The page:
Get 100 'efficient' PCs, make them work hard and they will heat the room to unbearable levels (end 'exactly' to the amount they draw from the mains).

If you measure they draw 100*100 = 10000 W it will be the same as if you use 10000 W heater.
If they idle at 10 W each: 100*10 = 1000 W = at idle state they will heat as if you use 1000 W heater.
)

The only way I see those 'electrical Watts' will not equal the 'heat Watts remaining in the room' is if some of the energy escapes the room in a form of electromagnetic radiation (radio waves, light, infrared) or mechanical waves (sound, vibration)
(but still 'electrical Watts' = 'heat Watts', just not all 'heat Watts' remain in the room)

Some say fans/HDD/CD turn so electrical energy is converted to mechanical (kinetic) energy.
But for this mechanical energy it takes only a few seconds to be all converted to heat (if you switch OFF the computer fans/HDD stop after a few seconds)
So electrical energy is only added to sustain the turning and is added in the same amount which fans/HDD 'lose' by mechanical -> heat conversion.

- ALF - "Find out what you don't do well ..... then don't do it!" :)
ID: 1382148 ·
Chilean
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Message 1382153 - Posted: 17 Jun 2013, 16:03:55 UTC - in response to Message 1382079.

If all a pc did is convert it's emery into heat it would be very inefficient but pc are very efficient there fore less heat is produced much like a florescent light bulb that's all it is too it. You can not heat a room or make toast or light my cigar with a pc it is just too efficient. Now when I was in the USAF they had those old computers that used reel to reel computers the size of refrigerators and they had them by the dozen crammed into a room that had to be air conditioned because of the heat they produced but my pc in my living room produces very little heat my appliances such as my plasma TV and my clothes dryer and my refrigerator produce way more heat than my pc and yet they do not heat my hall or kitchen. The drier would heat some if I do not vent it outside.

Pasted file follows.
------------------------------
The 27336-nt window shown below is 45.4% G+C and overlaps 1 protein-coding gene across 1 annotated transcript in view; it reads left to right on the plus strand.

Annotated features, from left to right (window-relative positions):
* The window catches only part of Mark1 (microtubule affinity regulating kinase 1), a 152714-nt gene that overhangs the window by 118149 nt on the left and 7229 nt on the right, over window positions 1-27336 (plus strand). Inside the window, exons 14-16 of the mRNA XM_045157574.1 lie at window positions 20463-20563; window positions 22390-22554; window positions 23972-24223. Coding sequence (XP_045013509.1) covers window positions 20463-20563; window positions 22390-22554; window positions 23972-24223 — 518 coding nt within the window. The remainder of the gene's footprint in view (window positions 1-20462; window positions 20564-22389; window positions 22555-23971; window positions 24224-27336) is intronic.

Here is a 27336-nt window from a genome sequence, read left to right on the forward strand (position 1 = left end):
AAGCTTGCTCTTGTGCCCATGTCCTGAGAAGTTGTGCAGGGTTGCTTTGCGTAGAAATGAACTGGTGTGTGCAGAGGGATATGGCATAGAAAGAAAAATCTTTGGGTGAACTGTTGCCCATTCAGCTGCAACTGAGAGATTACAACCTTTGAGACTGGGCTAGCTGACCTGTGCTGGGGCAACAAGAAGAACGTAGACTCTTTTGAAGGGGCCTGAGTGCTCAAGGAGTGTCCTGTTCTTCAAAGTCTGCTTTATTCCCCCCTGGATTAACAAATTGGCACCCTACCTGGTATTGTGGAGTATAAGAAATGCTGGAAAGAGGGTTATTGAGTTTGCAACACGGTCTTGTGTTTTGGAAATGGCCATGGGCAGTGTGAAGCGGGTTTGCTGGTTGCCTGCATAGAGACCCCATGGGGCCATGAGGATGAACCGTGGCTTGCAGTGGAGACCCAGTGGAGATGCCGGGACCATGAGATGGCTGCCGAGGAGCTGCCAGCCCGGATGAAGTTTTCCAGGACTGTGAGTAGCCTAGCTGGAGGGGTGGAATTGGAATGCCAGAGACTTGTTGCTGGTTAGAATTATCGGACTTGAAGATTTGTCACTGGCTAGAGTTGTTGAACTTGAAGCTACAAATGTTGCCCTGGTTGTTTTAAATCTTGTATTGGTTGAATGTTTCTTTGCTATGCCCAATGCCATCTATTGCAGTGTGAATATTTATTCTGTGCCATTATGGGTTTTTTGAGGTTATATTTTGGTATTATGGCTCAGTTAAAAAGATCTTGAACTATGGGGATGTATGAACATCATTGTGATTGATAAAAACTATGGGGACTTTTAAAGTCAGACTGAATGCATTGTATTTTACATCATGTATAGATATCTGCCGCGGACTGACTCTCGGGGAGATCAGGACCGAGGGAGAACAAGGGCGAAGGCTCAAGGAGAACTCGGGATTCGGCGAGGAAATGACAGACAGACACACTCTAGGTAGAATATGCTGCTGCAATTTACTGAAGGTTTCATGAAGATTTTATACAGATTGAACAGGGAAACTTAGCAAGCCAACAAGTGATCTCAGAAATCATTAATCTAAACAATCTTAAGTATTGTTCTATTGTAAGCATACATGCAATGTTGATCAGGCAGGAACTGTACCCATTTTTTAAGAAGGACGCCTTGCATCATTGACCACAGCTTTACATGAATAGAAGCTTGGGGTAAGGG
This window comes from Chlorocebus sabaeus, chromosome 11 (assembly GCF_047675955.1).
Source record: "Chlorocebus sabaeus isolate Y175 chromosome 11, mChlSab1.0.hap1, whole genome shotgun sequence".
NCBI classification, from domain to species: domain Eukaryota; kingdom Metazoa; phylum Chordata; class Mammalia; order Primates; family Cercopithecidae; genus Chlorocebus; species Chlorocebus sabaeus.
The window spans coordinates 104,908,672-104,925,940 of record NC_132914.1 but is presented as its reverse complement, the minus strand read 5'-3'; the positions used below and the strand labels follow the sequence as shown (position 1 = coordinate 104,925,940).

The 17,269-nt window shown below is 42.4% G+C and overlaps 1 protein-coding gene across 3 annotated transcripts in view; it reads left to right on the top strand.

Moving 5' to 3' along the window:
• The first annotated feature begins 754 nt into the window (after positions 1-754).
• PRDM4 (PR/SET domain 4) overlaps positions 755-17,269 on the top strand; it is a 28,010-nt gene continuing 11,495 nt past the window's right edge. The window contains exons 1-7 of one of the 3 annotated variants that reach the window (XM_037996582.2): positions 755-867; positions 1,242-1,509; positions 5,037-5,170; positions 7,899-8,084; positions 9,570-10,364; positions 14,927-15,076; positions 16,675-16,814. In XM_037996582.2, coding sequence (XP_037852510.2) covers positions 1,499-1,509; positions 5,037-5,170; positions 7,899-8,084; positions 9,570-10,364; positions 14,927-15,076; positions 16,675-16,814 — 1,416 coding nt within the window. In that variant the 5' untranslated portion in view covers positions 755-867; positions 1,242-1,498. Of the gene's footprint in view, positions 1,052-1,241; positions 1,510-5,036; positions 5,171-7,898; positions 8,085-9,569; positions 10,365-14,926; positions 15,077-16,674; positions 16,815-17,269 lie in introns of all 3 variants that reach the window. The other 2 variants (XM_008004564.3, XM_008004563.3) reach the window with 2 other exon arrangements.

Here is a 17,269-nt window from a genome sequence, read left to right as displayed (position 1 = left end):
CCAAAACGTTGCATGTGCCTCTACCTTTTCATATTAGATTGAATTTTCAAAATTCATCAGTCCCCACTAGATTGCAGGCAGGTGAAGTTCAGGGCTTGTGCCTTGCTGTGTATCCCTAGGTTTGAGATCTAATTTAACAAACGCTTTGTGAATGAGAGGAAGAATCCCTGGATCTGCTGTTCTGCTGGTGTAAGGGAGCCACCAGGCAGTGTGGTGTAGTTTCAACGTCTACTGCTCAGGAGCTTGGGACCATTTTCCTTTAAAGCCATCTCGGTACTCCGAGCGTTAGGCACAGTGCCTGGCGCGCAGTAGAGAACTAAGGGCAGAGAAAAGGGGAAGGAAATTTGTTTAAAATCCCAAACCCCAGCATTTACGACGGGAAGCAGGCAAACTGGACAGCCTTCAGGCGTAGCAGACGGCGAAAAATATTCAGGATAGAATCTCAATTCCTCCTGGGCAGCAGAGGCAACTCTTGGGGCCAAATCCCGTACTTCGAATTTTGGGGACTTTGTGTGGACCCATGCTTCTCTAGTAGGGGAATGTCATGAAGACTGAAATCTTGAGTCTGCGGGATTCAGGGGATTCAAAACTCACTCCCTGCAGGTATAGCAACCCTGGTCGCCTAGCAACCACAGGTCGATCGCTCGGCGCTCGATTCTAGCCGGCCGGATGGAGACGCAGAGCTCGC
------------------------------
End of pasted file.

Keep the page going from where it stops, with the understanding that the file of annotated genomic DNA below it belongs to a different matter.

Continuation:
Just because all of the power consumed goes to heat, it does not mean it is inefficient per se.

Take for instance my laptop's CPU, it's TDP is 45 watts, so let's just say it draws 45 watts from the wall under full load. Alright, those 45 watts go directly into heat, BUT, in the process, it's performing millions of instructions per second. Thus the term, performance per watt.

In terms of converting electric power into some kind of "useful" energy (such as an engine turning potential energy from gas to me rollin' down the highway), PCs are 0% efficient.

My old athlon 64 6400+ kept my room pretty warm at night (along with my GPU), that CPU alone had a TDP of 125 watts!
My laptop now, has a TDP of 45 watts, and computes about 4-6 times more using less energy. THAT's efficiency!
ID: 1382153 ·
tullio
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Message 1382187 - Posted: 17 Jun 2013, 16:54:09 UTC

The new top gun in the top500 list, China's Tianhe-2, reaches 33.86 petaflops in the Linpack benchmark and delivers 1901.5 Megaflops/watt. Just figure its electric power consumption and the cooling power it needs.
Tullio
ID: 1382187 ·
William
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Message 1382194 - Posted: 17 Jun 2013, 17:05:44 UTC

The discussion somewhat reminds me of the guy who wanted to cool down the room by leaving the fridge door open.

Mark, sure you can't leave the whole farm crunching, but maybe you can keep the smallest rig (measured in powerconsumption/heat) up or something?

Weren't you experimenting with automated power up and down of the rigs at some point as well? Boinc can also be set up to only crunch parttime - when not crunchin they shouldn't produce too much heat...
ID: 1382194 ·
kittyman
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Message 1382196 - Posted: 17 Jun 2013, 17:11:50 UTC - in response to Message 1382194.

The discussion somewhat reminds me of the guy who wanted to cool down the room by leaving the fridge door open.

Mark, sure you can't leave the whole farm crunching, but maybe you can keep the smallest rig (measured in powerconsumption/heat) up or something?